Thursday, August 26, 2010

First Day of School

School started this week at our house! One of the kids asked me if it was still summer even though they are going to school now. It is kinda confusing with the beautiful weather we've been having here. Growing up we always started school on the day after Labor Day and for some reason it felt like fall. Not in August though,it is definitely summer time still.

This year we have three kids going to school! It seems crazy that they are old enough to start.

Yes, my little Evie is in kindergarten now!!!! For some reason it just seems like she really is too little to be going to school all day now. It is so hard for Ryan and I to see these kids grow up!

Big brothers are the best! Eve asked Reuben to help her up the "Big Steps".

I didn't get to take a picture of this one... but Kaitlyn is in Middle School this year!! Am I really old enough to have a kid in middle school? Kates seems to be loving it. Some of her highlights are decorating her locker and switching classes.


There are few things better than tomatoes from your own garden...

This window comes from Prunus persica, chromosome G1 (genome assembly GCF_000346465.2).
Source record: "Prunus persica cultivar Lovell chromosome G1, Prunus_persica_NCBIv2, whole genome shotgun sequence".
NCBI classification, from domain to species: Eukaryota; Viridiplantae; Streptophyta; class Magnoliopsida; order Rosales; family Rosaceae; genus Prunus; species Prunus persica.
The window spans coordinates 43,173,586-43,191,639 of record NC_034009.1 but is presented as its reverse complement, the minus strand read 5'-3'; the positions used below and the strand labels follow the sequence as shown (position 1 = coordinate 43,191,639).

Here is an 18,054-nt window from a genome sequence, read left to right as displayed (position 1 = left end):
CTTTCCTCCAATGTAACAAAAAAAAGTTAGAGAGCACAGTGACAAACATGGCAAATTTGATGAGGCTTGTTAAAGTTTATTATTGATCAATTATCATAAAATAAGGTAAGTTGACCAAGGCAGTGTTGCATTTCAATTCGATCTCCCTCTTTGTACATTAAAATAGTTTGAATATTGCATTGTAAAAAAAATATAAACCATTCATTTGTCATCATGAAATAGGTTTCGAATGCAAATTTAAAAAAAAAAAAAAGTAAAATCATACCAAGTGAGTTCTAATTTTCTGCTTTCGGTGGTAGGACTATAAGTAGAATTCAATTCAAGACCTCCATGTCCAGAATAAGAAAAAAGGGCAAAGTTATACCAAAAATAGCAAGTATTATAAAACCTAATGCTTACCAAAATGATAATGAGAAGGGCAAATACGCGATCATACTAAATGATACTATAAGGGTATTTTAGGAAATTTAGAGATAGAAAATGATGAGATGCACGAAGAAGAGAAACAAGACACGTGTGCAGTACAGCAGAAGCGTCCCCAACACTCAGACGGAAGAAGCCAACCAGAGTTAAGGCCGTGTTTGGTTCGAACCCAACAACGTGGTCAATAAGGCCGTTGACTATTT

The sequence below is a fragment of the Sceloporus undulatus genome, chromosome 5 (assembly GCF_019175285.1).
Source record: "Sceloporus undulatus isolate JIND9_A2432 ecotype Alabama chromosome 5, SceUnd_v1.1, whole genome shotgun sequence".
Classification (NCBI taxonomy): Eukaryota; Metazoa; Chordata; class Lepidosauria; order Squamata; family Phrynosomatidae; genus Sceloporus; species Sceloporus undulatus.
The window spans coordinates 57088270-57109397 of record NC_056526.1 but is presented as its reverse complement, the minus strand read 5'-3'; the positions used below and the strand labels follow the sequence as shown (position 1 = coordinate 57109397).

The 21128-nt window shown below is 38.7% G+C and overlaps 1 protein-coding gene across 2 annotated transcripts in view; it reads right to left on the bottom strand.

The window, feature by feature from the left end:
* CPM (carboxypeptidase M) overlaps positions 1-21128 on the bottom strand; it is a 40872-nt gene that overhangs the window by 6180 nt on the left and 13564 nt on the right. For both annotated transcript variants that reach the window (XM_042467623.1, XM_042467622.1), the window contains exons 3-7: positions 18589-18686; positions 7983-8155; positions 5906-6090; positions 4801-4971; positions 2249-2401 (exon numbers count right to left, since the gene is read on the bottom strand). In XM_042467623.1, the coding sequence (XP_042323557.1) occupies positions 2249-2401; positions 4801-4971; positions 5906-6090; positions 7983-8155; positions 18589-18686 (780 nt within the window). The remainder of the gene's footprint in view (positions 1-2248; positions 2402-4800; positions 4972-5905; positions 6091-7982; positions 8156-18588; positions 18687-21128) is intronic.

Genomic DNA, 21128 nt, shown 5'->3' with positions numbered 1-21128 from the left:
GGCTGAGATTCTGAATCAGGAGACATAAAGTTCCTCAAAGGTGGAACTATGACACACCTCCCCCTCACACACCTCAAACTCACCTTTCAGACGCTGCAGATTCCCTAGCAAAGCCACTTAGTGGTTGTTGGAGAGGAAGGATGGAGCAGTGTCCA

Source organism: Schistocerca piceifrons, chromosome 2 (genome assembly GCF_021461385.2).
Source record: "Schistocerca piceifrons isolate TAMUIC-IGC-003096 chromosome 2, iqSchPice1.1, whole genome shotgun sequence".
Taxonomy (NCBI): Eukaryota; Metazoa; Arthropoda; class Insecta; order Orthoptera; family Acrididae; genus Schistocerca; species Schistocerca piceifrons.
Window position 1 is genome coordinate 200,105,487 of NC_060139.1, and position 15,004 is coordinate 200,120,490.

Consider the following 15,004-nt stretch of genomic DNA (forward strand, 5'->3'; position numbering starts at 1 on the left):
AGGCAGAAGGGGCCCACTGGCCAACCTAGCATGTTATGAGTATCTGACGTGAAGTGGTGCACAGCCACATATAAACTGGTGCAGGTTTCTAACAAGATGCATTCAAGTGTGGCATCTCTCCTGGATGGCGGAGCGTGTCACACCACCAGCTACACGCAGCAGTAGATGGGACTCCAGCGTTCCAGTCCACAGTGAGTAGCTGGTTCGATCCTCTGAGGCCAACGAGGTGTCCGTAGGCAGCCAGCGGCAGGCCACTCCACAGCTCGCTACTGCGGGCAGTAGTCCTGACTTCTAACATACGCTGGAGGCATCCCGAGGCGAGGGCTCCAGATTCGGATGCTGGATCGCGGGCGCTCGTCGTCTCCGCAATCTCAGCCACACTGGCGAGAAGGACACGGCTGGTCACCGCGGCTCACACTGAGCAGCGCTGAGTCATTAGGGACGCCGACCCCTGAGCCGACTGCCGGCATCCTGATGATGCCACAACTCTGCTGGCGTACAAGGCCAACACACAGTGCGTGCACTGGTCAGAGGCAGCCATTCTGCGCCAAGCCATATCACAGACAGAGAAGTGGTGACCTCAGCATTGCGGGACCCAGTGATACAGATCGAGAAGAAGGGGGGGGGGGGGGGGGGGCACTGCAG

Luckily the deer didn't see these ones.

Tuesday, August 10, 2010


While my parents were here my Mom made pillowcases for the kids. Kaitlyn was able to sew her whole pillowcase with Grandma. I am sure she will remember her time sewing with Grandma forever!

Monday, August 9, 2010

Happy Birthday Dad

Happy birthday to my wonderful Dad!

We were so lucky to have my parents here on my Dad's birthday!
We love you Dad, a.k.a. Papa!

I love this picture because Dad was counting to ten and then let the kids blow out the candles with him. He is so good to include them and always make them feel special.

Captians Baseball Game

This summer we were lucky enough to go to three minor league games for the price of one. We weren't so lucky that the first two games were rained out. But we still had a lot of fun going to all of them.
To the last game my girl scout troop, which I've been the leader for the last couple of years, came too. Then after the game the girls, my co-leader and I were able to camp-out on the outfield. We set up tents and then enjoyed watching Toy Story up on the big screen.